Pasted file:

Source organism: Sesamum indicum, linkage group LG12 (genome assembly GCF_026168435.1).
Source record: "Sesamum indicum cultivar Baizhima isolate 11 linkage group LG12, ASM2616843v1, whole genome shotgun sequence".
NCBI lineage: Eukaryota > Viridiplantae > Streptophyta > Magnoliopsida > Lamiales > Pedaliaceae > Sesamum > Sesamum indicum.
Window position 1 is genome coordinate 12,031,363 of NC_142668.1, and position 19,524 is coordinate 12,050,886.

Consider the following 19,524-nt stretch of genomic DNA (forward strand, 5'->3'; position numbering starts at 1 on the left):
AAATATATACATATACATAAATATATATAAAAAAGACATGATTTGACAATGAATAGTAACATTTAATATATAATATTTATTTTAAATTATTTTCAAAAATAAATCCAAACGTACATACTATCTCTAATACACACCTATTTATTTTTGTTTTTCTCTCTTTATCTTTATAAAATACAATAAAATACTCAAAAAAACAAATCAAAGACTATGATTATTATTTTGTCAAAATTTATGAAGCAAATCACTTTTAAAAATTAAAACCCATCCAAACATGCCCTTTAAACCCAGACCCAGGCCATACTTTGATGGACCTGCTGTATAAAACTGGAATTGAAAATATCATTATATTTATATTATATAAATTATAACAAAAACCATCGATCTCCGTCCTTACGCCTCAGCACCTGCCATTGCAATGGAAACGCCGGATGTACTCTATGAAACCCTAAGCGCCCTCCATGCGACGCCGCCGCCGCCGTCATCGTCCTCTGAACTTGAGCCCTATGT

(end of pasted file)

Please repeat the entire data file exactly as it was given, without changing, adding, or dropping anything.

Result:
Source organism: Sesamum indicum, linkage group LG12 (genome assembly GCF_026168435.1).
Source record: "Sesamum indicum cultivar Baizhima isolate 11 linkage group LG12, ASM2616843v1, whole genome shotgun sequence".
NCBI lineage: Eukaryota > Viridiplantae > Streptophyta > Magnoliopsida > Lamiales > Pedaliaceae > Sesamum > Sesamum indicum.
Window position 1 is genome coordinate 12,031,363 of NC_142668.1, and position 19,524 is coordinate 12,050,886.

Consider the following 19,524-nt stretch of genomic DNA (forward strand, 5'->3'; position numbering starts at 1 on the left):
AAATATATACATATACATAAATATATATAAAAAAGACATGATTTGACAATGAATAGTAACATTTAATATATAATATTTATTTTAAATTATTTTCAAAAATAAATCCAAACGTACATACTATCTCTAATACACACCTATTTATTTTTGTTTTTCTCTCTTTATCTTTATAAAATACAATAAAATACTCAAAAAAACAAATCAAAGACTATGATTATTATTTTGTCAAAATTTATGAAGCAAATCACTTTTAAAAATTAAAACCCATCCAAACATGCCCTTTAAACCCAGACCCAGGCCATACTTTGATGGACCTGCTGTATAAAACTGGAATTGAAAATATCATTATATTTATATTATATAAATTATAACAAAAACCATCGATCTCCGTCCTTACGCCTCAGCACCTGCCATTGCAATGGAAACGCCGGATGTACTCTATGAAACCCTAAGCGCCCTCCATGCGACGCCGCCGCCGCCGTCATCGTCCTCTGAACTTGAGCCCTATGT